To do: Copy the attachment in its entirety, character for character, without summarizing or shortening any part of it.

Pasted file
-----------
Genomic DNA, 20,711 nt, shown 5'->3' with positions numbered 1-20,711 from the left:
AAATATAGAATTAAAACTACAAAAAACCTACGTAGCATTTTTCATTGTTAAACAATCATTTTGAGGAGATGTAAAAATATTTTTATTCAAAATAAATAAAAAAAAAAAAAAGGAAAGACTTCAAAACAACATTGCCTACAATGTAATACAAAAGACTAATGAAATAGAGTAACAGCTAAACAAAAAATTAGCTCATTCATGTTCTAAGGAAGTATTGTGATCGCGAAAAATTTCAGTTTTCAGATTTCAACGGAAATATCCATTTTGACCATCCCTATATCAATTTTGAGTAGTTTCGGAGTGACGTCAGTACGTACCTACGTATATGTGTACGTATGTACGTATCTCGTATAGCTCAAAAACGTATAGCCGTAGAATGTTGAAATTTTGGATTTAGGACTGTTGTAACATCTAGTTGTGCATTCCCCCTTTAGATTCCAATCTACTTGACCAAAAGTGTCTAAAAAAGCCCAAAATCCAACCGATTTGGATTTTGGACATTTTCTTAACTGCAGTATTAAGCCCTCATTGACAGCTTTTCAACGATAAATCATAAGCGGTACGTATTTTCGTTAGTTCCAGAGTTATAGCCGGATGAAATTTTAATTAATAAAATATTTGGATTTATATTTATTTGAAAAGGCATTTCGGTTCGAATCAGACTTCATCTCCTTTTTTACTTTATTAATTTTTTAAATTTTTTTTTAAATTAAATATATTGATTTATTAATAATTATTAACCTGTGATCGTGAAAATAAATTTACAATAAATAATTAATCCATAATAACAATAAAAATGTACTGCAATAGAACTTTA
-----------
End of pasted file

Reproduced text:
Genomic DNA, 20,711 nt, shown 5'->3' with positions numbered 1-20,711 from the left:
AAATATAGAATTAAAACTACAAAAAACCTACGTAGCATTTTTCATTGTTAAACAATCATTTTGAGGAGATGTAAAAATATTTTTATTCAAAATAAATAAAAAAAAAAAAAAGGAAAGACTTCAAAACAACATTGCCTACAATGTAATACAAAAGACTAATGAAATAGAGTAACAGCTAAACAAAAAATTAGCTCATTCATGTTCTAAGGAAGTATTGTGATCGCGAAAAATTTCAGTTTTCAGATTTCAACGGAAATATCCATTTTGACCATCCCTATATCAATTTTGAGTAGTTTCGGAGTGACGTCAGTACGTACCTACGTATATGTGTACGTATGTACGTATCTCGTATAGCTCAAAAACGTATAGCCGTAGAATGTTGAAATTTTGGATTTAGGACTGTTGTAACATCTAGTTGTGCATTCCCCCTTTAGATTCCAATCTACTTGACCAAAAGTGTCTAAAAAAGCCCAAAATCCAACCGATTTGGATTTTGGACATTTTCTTAACTGCAGTATTAAGCCCTCATTGACAGCTTTTCAACGATAAATCATAAGCGGTACGTATTTTCGTTAGTTCCAGAGTTATAGCCGGATGAAATTTTAATTAATAAAATATTTGGATTTATATTTATTTGAAAAGGCATTTCGGTTCGAATCAGACTTCATCTCCTTTTTTACTTTATTAATTTTTTAAATTTTTTTTTAAATTAAATATATTGATTTATTAATAATTATTAACCTGTGATCGTGAAAATAAATTTACAATAAATAATTAATCCATAATAACAATAAAAATGTACTGCAATAGAACTTTA